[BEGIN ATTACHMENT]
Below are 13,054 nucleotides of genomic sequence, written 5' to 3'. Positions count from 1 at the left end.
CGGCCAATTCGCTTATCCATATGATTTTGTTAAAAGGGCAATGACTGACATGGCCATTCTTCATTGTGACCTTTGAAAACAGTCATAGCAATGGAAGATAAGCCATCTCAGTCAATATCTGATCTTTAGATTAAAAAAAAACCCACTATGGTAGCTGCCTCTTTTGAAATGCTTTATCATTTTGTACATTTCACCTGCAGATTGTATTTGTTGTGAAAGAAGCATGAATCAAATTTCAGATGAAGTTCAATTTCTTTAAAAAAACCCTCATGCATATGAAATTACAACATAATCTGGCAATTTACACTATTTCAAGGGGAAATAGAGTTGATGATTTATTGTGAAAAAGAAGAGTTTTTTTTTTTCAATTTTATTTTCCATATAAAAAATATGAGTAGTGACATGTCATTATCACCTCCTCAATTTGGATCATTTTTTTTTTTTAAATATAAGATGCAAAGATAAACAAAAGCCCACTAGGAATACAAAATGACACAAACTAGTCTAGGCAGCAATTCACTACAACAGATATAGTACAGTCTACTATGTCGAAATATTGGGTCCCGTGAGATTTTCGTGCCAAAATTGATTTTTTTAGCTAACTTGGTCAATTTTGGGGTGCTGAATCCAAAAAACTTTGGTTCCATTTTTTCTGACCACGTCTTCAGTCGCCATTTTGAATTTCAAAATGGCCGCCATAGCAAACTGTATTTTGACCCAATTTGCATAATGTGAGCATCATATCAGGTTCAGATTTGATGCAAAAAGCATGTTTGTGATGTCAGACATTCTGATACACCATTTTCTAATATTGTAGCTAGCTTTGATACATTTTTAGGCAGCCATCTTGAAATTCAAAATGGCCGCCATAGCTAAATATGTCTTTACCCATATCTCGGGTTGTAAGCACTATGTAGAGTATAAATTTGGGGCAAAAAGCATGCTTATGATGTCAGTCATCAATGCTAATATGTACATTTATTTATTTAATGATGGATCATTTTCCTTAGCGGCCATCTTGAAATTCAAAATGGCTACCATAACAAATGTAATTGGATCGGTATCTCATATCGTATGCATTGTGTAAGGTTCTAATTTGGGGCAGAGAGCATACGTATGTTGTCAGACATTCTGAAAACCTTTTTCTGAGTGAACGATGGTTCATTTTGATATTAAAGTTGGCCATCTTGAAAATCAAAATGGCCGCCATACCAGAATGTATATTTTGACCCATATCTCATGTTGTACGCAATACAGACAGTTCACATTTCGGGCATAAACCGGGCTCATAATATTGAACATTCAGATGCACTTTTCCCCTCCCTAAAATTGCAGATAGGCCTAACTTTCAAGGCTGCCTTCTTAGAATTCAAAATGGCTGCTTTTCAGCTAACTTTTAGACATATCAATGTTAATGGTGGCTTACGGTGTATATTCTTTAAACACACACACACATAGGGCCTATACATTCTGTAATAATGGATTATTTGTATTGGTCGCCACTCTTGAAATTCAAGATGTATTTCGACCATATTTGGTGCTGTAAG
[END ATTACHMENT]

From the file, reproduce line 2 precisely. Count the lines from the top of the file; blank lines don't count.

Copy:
CGGCCAATTCGCTTATCCATATGATTTTGTTAAAAGGGCAATGACTGACATGGCCATTCTTCATTGTGACCTTTGAAAACAGTCATAGCAATGGAAGATAAGCCATCTCAGTCAATATCTGATCTTTAGATTAAAAAAAAACCCACTATGGTAGCTGCCTCTTTTGAAATGCTTTATCATTTTGTACATTTCACCTGCAGATTGTATTTGTTGTGAAAGAAGCATGAATCAAATTTCAGATGAAGTTCAATTTCTTTAAAAAAACCCTCATGCATATGAAATTACAACATAATCTGGCAATTTACACTATTTCAAGGGGAAATAGAGTTGATGATTTATTGTGAAAAAGAAGAGTTTTTTTTTTTCAATTTTATTTTCCATATAAAAAATATGAGTAGTGACATGTCATTATCACCTCCTCAATTTGGATCATTTTTTTTTTTTAAATATAAGATGCAAAGATAAACAAAAGCCCACTAGGAATACAAAATGACACAAACTAGTCTAGGCAGCAATTCACTACAACAGATATAGTACAGTCTACTATGTCGAAATATTGGGTCCCGTGAGATTTTCGTGCCAAAATTGATTTTTTTAGCTAACTTGGTCAATTTTGGGGTGCTGAATCCAAAAAACTTTGGTTCCATTTTTTCTGACCACGTCTTCAGTCGCCATTTTGAATTTCAAAATGGCCGCCATAGCAAACTGTATTTTGACCCAATTTGCATAATGTGAGCATCATATCAGGTTCAGATTTGATGCAAAAAGCATGTTTGTGATGTCAGACATTCTGATACACCATTTTCTAATATTGTAGCTAGCTTTGATACATTTTTAGGCAGCCATCTTGAAATTCAAAATGGCCGCCATAGCTAAATATGTCTTTACCCATATCTCGGGTTGTAAGCACTATGTAGAGTATAAATTTGGGGCAAAAAGCATGCTTATGATGTCAGTCATCAATGCTAATATGTACATTTATTTATTTAATGATGGATCATTTTCCTTAGCGGCCATCTTGAAATTCAAAATGGCTACCATAACAAATGTAATTGGATCGGTATCTCATATCGTATGCATTGTGTAAGGTTCTAATTTGGGGCAGAGAGCATACGTATGTTGTCAGACATTCTGAAAACCTTTTTCTGAGTGAACGATGGTTCATTTTGATATTAAAGTTGGCCATCTTGAAAATCAAAATGGCCGCCATACCAGAATGTATATTTTGACCCATATCTCATGTTGTACGCAATACAGACAGTTCACATTTCGGGCATAAACCGGGCTCATAATATTGAACATTCAGATGCACTTTTCCCCTCCCTAAAATTGCAGATAGGCCTAACTTTCAAGGCTGCCTTCTTAGAATTCAAAATGGCTGCTTTTCAGCTAACTTTTAGACATATCAATGTTAATGGTGGCTTACGGTGTATATTCTTTAAACACACACACACATAGGGCCTATACATTCTGTAATAATGGATTATTTGTATTGGTCGCCACTCTTGAAATTCAAGATGTATTTCGACCATATTTGGTGCTGTAAG